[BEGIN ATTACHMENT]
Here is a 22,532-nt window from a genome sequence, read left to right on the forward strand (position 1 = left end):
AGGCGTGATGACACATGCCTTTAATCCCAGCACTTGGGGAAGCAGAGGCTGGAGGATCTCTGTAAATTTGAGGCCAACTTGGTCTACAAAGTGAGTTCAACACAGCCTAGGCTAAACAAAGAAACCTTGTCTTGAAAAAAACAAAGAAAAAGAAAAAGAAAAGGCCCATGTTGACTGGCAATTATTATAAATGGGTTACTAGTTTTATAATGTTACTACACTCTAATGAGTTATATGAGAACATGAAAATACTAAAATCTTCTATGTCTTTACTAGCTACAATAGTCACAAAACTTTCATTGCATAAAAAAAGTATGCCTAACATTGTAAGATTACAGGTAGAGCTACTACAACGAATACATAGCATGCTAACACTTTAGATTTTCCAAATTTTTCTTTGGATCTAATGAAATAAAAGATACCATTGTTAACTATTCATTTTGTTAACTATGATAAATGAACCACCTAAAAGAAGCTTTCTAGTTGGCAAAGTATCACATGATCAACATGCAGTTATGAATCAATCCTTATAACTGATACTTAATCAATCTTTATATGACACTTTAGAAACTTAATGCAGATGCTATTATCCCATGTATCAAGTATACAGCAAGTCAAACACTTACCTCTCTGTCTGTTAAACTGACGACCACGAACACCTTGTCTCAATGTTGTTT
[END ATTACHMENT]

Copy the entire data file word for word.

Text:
Here is a 22,532-nt window from a genome sequence, read left to right on the forward strand (position 1 = left end):
AGGCGTGATGACACATGCCTTTAATCCCAGCACTTGGGGAAGCAGAGGCTGGAGGATCTCTGTAAATTTGAGGCCAACTTGGTCTACAAAGTGAGTTCAACACAGCCTAGGCTAAACAAAGAAACCTTGTCTTGAAAAAAACAAAGAAAAAGAAAAAGAAAAGGCCCATGTTGACTGGCAATTATTATAAATGGGTTACTAGTTTTATAATGTTACTACACTCTAATGAGTTATATGAGAACATGAAAATACTAAAATCTTCTATGTCTTTACTAGCTACAATAGTCACAAAACTTTCATTGCATAAAAAAAGTATGCCTAACATTGTAAGATTACAGGTAGAGCTACTACAACGAATACATAGCATGCTAACACTTTAGATTTTCCAAATTTTTCTTTGGATCTAATGAAATAAAAGATACCATTGTTAACTATTCATTTTGTTAACTATGATAAATGAACCACCTAAAAGAAGCTTTCTAGTTGGCAAAGTATCACATGATCAACATGCAGTTATGAATCAATCCTTATAACTGATACTTAATCAATCTTTATATGACACTTTAGAAACTTAATGCAGATGCTATTATCCCATGTATCAAGTATACAGCAAGTCAAACACTTACCTCTCTGTCTGTTAAACTGACGACCACGAACACCTTGTCTCAATGTTGTTT